Google’s New Pay Per Action (PPA) Product

Google is testing a new advertising system that allows businesses to advertise on a cost per action basis. You can read Google’s own announcement here.

Until recently, Google has mostly sold pay-per-click (PPC) ads, under its AdWords program – advertisers pay when someone on Google or a Google partner site clicks on the ad. Google have also offered for quite some time a Pay per Impression (PCM) model for Site Targeted Ads.

Google AdWords PPC has one big advantage and one big disadvantage: You only pay for clicks of potential customers, but you also risk paying money for nothing (sometimes a lot) because of click fraud.

There has been a lot of debate around click fraud because Google has a short term financial incentive to promote it. Google’s new advertising product is “pay per action” (PPA). With PPA you don’t pay per click anymore but you pay when a customer takes further action, such as buying a product or signing up for a newsletter – a Conversion action that you can define.

How can Google track the action?

If you use Google’s PPA advertising product, then you must use Google’s conversion tracking code in the HTML code of your web pages. By placing the relevant tracking code on your Conversion page (generally a confirmation type page which is displayed once a conversion has been achieved), Google is able to flag the “Action” and trigger a charge.

Of course, the advertiser has an incentive not to confirm the action, but cheating does not make sense. Like PPC ads, PPA ads will likely be ranked by profitability to Google, so if you ads not generating any actions, then it will probably stop being displayed in the first place.

Adwords PPA Ads will be competing directly with existing PPC and PCM advertisers, (all these types of ads will co-exist on the Google Content Network) so it will be interesting to see how Google goes about determining which Ads to display, and what impact this has on bid prices. Google will almost certainly choose Ads which offer them the greater profit.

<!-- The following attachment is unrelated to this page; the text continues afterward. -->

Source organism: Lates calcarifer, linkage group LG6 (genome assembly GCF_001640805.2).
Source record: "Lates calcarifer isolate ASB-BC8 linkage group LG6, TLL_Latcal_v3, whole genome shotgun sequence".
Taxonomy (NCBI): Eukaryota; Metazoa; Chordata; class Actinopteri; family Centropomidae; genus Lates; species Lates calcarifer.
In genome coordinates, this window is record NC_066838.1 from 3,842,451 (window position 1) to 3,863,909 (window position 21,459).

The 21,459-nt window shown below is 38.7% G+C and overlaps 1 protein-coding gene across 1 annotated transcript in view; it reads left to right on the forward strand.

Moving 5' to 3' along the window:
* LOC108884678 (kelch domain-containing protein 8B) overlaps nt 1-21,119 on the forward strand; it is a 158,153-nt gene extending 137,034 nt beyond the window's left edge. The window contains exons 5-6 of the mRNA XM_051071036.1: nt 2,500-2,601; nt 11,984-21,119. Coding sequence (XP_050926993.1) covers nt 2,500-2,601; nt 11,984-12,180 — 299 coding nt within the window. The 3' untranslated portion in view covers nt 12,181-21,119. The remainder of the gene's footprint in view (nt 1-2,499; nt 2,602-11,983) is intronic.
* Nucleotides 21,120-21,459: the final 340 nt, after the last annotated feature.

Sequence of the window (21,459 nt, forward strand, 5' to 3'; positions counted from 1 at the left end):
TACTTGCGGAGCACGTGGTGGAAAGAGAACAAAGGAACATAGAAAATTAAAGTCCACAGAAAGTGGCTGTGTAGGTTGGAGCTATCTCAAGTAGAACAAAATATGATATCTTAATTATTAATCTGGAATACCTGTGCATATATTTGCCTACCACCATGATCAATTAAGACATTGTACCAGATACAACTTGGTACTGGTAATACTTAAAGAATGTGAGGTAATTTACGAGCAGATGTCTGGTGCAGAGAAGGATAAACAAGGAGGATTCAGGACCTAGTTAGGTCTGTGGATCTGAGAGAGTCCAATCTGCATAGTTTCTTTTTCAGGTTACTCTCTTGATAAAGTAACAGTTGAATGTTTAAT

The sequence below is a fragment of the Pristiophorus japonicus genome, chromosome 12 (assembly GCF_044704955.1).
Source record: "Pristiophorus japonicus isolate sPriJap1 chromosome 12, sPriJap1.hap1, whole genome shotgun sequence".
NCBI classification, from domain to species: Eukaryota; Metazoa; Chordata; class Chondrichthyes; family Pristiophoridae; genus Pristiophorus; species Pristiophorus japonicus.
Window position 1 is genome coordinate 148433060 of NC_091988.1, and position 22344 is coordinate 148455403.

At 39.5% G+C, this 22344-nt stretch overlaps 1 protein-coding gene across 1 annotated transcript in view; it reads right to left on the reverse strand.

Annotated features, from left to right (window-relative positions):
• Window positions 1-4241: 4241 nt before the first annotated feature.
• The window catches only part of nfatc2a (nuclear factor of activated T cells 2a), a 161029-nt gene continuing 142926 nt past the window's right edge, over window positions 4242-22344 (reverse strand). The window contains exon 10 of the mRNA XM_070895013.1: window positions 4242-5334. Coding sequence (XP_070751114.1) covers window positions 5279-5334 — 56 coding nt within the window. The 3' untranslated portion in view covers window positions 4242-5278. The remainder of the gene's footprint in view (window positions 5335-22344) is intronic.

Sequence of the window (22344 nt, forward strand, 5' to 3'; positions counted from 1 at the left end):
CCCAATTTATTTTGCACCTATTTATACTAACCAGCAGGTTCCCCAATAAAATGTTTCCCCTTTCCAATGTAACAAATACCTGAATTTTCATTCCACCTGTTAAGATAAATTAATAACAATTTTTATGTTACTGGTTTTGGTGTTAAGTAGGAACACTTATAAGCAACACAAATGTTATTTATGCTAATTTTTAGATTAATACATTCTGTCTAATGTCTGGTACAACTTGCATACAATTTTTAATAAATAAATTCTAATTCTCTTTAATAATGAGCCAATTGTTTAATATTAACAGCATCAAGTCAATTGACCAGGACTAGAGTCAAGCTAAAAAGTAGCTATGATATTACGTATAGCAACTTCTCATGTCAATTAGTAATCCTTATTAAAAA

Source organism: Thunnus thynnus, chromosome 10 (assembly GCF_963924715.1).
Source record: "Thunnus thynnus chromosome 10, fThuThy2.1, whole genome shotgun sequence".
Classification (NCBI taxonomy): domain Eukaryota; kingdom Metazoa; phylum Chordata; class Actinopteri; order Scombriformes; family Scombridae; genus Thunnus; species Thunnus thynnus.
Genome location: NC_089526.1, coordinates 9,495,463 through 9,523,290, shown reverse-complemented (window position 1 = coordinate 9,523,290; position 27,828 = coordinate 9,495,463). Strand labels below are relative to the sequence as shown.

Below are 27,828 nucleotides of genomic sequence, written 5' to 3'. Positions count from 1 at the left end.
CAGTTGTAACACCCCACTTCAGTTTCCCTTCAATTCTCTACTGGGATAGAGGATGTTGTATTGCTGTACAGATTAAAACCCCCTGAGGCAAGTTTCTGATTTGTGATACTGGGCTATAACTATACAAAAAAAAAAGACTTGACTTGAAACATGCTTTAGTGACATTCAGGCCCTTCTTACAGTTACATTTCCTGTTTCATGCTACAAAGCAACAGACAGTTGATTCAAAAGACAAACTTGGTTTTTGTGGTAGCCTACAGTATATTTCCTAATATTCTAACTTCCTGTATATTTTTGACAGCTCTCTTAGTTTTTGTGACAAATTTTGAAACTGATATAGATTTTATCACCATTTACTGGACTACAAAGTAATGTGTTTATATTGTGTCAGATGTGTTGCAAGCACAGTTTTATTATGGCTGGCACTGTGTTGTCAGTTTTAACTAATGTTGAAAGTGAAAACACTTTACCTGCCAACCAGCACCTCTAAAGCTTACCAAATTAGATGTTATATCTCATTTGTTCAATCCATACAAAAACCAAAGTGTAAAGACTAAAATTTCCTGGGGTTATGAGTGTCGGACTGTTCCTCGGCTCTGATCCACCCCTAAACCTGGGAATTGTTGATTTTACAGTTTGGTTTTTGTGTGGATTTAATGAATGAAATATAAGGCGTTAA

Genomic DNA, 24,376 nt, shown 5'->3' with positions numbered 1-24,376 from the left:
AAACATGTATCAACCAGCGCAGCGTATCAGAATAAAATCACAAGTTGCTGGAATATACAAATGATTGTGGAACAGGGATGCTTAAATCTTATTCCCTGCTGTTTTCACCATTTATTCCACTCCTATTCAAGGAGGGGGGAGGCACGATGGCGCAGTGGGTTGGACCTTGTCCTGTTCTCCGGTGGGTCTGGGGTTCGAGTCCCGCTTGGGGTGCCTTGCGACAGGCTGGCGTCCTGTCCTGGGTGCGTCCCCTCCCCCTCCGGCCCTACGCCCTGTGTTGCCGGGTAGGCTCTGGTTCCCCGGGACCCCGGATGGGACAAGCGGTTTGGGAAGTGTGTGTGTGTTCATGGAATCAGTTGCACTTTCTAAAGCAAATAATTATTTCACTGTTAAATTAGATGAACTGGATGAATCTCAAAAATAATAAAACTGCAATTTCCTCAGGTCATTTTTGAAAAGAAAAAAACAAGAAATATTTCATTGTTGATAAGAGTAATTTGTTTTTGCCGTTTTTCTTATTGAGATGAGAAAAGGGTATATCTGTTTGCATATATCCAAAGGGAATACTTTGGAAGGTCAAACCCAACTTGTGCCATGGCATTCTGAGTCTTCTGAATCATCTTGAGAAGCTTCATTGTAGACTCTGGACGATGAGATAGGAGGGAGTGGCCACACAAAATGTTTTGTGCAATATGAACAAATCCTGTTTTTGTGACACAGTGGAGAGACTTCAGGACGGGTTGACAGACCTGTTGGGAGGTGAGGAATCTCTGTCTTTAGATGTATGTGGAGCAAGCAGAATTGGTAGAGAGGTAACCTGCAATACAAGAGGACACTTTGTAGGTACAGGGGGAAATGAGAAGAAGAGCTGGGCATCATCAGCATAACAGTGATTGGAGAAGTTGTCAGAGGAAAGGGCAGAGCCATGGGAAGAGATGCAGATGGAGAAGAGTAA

What are the consequences for the market?
Google will be able to better maximize revenues on its advertising network, and it also should allay the concerns over click fraud.

Google’s new PPA program is in direct competition to affiliate marketing networks such as Commission Junction and LinkShare. Publishers could leave those affiliate marketing networks and concentrate on Google’s PPA program.

Yahoo and Microsoft may very well offer similar PPA programs in the future. The current players on the PPA market Snap and Turn now face heavy competition.

What are the consequences for you as an advertiser?
If you already track the return on investment (ROI) on your PPC ads, then you won’t be affected much.

If you are a smaller advertiser, then PPA advertising could mean that you will pay less for better results in the future, and that you will never worry about click fraud again.

Note that Google’s pay per action program is currently in beta test. This means that there are some limitations:

* participation is by invitation only, you must fill out a web form to request participating in the program
* the PPA program is currently only available to US customers
* ads are limited to Google’s content network of partner sites (Google AdSense)